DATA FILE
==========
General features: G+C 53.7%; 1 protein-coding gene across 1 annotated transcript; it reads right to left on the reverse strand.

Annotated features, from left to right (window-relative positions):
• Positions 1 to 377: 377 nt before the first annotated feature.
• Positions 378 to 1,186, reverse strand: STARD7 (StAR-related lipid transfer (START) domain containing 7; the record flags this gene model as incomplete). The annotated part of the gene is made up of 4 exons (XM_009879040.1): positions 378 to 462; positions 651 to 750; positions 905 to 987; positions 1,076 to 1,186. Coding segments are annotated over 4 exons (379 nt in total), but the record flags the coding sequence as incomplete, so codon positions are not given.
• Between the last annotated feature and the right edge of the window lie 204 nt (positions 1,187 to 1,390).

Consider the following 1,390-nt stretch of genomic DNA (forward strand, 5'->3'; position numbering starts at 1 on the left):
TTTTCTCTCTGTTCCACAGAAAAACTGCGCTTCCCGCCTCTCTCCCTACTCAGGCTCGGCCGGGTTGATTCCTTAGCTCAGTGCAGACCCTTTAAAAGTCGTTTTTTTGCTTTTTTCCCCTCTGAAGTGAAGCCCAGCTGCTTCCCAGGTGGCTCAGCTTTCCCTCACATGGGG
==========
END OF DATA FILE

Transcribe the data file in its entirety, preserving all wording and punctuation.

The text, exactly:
General features: G+C 53.7%; 1 protein-coding gene across 1 annotated transcript; it reads right to left on the reverse strand.

Annotated features, from left to right (window-relative positions):
• Positions 1 to 377: 377 nt before the first annotated feature.
• Positions 378 to 1,186, reverse strand: STARD7 (StAR-related lipid transfer (START) domain containing 7; the record flags this gene model as incomplete). The annotated part of the gene is made up of 4 exons (XM_009879040.1): positions 378 to 462; positions 651 to 750; positions 905 to 987; positions 1,076 to 1,186. Coding segments are annotated over 4 exons (379 nt in total), but the record flags the coding sequence as incomplete, so codon positions are not given.
• Between the last annotated feature and the right edge of the window lie 204 nt (positions 1,187 to 1,390).

Consider the following 1,390-nt stretch of genomic DNA (forward strand, 5'->3'; position numbering starts at 1 on the left):
TTTTCTCTCTGTTCCACAGAAAAACTGCGCTTCCCGCCTCTCTCCCTACTCAGGCTCGGCCGGGTTGATTCCTTAGCTCAGTGCAGACCCTTTAAAAGTCGTTTTTTTGCTTTTTTCCCCTCTGAAGTGAAGCCCAGCTGCTTCCCAGGTGGCTCAGCTTTCCCTCACATGGGG